that tension? Theoretically, it would have to come out sometime.
But if I kept denying them the formality of a punch line, the audience
would eventually pick their own place to laugh, essentially out
I never did
get desperate, so it didn't work for me. My problem is that I prefer
comedy with punch lines, or at least wry humor. I even appreciate
satire. But I remain a sucker for a punch line.
I liked his
sight gags. I at least understood the balloons. I thought All
of Me was funny, because he used his ability to do rubber-body
sight gags. Also, it helped that he was teamed up with Lilly Tomlin,
who is very funny. His appearance on Johnny Carson's final show
Great Flydini" was creative. But it was basically a series
of sight gags with a peculiar twist. His cameo in Little
Shop of Horrors was clever, because he played a sadistic
singing dentist. I got it. Dirty
Rotten Scoundrels was amusing because Michael Caine is a
great straight man (and great anything else). But I had trouble
getting the jokes in Bowfinger.
I had the same problem with The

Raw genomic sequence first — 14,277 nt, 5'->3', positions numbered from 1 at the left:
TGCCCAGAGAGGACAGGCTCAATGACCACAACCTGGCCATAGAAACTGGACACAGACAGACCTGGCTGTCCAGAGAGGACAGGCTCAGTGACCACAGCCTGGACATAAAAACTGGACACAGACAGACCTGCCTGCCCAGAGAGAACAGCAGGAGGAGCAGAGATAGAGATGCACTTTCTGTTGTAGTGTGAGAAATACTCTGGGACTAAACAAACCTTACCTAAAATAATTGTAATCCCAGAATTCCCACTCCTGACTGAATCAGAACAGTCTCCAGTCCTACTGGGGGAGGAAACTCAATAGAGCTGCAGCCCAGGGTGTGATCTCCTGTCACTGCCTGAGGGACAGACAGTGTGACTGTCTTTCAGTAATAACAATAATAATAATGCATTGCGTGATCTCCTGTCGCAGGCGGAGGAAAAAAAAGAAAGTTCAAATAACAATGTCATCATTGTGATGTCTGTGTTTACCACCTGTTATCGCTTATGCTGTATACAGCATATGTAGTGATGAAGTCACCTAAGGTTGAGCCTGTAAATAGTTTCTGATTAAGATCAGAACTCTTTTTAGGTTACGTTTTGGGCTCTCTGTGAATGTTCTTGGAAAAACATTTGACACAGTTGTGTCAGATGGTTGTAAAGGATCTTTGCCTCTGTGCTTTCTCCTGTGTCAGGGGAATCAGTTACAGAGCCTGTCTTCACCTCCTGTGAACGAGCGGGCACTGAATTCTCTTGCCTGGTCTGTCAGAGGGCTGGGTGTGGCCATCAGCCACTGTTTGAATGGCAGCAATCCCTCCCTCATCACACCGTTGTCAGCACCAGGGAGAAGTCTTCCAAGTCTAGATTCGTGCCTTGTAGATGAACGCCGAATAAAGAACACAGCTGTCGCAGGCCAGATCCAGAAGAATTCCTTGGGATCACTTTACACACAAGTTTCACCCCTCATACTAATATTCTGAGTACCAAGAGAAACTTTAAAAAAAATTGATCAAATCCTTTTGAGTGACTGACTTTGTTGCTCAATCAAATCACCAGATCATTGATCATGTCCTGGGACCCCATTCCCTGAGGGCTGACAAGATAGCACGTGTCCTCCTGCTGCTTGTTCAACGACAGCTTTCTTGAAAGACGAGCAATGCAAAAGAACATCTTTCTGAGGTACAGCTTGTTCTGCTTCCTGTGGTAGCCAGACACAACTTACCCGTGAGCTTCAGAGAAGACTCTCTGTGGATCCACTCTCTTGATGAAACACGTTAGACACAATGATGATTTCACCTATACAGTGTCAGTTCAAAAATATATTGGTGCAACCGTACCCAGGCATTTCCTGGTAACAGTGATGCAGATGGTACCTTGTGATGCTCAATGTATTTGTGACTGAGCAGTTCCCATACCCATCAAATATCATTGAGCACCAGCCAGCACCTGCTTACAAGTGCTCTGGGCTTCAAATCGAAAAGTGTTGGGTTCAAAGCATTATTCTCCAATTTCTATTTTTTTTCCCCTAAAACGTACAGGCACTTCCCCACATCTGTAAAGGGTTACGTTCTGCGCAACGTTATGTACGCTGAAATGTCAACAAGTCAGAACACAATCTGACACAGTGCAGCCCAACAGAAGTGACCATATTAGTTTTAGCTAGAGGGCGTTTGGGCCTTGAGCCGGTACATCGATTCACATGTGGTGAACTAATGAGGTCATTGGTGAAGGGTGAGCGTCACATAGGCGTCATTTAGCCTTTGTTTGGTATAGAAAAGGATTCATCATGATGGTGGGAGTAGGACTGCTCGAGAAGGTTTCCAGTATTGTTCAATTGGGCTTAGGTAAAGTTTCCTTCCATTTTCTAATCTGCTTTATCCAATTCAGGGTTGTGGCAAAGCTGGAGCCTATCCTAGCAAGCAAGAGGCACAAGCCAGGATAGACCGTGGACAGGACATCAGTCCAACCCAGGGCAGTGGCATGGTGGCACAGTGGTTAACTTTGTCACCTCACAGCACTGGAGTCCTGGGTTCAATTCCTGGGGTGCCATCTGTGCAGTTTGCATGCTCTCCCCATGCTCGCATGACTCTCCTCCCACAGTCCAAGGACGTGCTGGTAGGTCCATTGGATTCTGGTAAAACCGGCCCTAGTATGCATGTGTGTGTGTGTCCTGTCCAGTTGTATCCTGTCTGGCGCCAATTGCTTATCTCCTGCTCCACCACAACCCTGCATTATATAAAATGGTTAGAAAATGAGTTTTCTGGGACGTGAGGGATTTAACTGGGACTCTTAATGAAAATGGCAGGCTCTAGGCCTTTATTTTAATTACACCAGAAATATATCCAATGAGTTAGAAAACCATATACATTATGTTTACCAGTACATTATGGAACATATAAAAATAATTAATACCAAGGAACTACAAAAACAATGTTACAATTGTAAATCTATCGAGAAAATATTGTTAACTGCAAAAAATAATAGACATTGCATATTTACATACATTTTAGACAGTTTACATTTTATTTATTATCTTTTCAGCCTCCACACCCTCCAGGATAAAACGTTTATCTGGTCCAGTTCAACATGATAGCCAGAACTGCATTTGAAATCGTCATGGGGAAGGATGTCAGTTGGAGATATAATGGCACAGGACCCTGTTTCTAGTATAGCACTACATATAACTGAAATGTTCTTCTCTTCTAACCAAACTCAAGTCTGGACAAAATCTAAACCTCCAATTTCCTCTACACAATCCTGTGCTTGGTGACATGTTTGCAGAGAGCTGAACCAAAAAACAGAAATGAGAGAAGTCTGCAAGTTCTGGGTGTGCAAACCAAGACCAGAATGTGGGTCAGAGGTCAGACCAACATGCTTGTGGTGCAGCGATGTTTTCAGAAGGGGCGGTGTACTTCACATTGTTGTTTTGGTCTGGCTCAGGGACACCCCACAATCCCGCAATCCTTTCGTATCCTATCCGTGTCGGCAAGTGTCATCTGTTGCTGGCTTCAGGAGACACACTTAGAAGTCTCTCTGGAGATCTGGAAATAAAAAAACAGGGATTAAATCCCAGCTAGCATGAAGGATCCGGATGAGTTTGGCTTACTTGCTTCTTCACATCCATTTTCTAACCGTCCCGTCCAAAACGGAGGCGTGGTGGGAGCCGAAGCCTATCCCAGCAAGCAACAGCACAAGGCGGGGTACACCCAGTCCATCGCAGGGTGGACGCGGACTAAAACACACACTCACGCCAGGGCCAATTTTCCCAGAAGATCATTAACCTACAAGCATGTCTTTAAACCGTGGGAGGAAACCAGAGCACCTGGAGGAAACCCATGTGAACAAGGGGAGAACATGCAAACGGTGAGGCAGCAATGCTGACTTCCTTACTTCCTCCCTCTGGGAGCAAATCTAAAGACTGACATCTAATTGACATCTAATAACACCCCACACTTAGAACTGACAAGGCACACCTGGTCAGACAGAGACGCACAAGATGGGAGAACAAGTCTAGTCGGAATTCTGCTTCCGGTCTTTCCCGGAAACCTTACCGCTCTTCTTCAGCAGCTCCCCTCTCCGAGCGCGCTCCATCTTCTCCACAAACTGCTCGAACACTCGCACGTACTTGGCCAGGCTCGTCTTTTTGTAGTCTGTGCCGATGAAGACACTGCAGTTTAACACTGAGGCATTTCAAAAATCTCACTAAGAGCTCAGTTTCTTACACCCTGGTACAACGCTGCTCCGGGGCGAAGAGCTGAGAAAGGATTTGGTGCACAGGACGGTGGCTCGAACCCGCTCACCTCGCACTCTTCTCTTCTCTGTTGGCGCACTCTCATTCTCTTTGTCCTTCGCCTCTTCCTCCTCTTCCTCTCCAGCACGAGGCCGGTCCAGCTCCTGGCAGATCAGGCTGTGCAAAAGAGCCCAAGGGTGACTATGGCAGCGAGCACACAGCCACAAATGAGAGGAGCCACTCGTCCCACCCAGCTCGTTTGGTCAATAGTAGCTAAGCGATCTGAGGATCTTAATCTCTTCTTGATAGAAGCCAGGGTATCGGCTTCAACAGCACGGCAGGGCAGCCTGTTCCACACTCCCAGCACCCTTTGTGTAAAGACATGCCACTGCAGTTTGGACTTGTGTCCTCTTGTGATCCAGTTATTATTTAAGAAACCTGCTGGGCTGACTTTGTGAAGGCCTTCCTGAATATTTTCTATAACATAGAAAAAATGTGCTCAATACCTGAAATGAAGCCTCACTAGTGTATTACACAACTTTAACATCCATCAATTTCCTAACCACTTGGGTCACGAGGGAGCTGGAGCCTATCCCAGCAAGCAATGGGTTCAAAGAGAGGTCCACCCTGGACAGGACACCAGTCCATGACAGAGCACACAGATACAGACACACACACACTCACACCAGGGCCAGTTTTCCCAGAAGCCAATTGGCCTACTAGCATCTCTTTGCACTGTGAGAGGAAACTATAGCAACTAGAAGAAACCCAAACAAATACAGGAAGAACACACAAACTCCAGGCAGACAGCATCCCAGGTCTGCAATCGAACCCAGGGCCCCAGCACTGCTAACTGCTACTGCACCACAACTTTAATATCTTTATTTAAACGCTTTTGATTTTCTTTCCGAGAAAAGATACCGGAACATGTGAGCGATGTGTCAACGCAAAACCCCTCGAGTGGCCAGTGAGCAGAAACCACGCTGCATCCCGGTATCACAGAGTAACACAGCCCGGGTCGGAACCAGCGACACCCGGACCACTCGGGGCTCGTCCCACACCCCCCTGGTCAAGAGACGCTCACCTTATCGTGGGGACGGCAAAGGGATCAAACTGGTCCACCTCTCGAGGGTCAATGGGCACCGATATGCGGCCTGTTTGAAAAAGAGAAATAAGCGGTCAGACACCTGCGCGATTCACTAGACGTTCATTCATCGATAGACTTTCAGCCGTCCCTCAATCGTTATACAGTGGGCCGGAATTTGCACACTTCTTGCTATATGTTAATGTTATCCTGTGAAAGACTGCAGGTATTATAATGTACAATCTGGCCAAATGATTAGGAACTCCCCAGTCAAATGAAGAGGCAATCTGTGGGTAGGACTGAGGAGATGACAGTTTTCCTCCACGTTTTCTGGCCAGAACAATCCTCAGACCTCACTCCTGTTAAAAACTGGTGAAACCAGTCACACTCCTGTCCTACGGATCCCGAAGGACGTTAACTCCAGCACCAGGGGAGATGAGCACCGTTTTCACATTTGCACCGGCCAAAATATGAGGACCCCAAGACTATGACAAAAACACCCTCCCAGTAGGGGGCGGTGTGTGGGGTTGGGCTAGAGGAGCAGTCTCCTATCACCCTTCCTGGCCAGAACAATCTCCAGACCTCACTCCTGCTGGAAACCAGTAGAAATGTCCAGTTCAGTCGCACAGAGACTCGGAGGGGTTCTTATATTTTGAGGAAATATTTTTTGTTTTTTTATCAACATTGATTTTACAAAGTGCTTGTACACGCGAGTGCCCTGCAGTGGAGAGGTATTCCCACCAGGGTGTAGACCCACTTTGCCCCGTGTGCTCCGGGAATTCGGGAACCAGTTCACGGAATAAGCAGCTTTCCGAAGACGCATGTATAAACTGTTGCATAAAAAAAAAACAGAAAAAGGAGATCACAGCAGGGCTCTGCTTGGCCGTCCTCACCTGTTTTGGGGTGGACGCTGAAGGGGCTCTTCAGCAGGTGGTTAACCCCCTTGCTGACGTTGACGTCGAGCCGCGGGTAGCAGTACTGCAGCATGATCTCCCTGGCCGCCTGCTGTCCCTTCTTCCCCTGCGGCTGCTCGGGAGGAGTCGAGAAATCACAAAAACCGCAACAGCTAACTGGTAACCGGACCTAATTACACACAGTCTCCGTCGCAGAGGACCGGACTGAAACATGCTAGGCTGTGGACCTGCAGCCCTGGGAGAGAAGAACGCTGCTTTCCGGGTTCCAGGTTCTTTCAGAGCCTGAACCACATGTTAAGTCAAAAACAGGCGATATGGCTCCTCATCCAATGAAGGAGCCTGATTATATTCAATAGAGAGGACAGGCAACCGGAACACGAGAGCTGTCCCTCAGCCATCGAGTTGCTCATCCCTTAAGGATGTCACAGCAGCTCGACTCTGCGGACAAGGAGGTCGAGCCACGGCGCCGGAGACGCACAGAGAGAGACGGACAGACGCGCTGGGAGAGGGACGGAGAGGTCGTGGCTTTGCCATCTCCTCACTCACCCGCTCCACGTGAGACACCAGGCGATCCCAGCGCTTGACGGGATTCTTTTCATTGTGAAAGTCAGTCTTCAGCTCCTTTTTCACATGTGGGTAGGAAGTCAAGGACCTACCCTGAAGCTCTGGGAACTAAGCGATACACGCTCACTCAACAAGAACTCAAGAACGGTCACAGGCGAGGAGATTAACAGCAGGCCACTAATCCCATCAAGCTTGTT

Jerk and Dead
Men Don't Wear Plaid.
I became a
believer only about two years ago. I finally got it. Steve Martin's
entire career was a build-up for the most memorable punch line in
the history of stand-up comedy.
For over 40
years, he practiced playing his banjo in private. Then, without
warning, he came clean. He has finally started touring with his
music. He no longer tries to make us laugh. And let me tell you,
he is really
good on the banjo. I would pay to hear him play. I just hope
he doesn't add much patter in between songs. A little is OK
about as much as his banjo playing in 1967.
No one would
pay to hear him play the banjo if he had not become famous with
his comedy. He used comedy as a career marketing tool. It took 45
years, but it worked.
He was never
a comedian using a banjo as a prop. He was a banjo player using
comedy as a prop. He just needed time to perfect his banjo skills.
We have all
heard about actors who wait on tables for years while they work
in actors' studio in the hope of getting a big break in the movies.
Martin worked in the movies for years in order to get a big break
playing banjo. "Gotcha!"
I get it! The
joke's on me!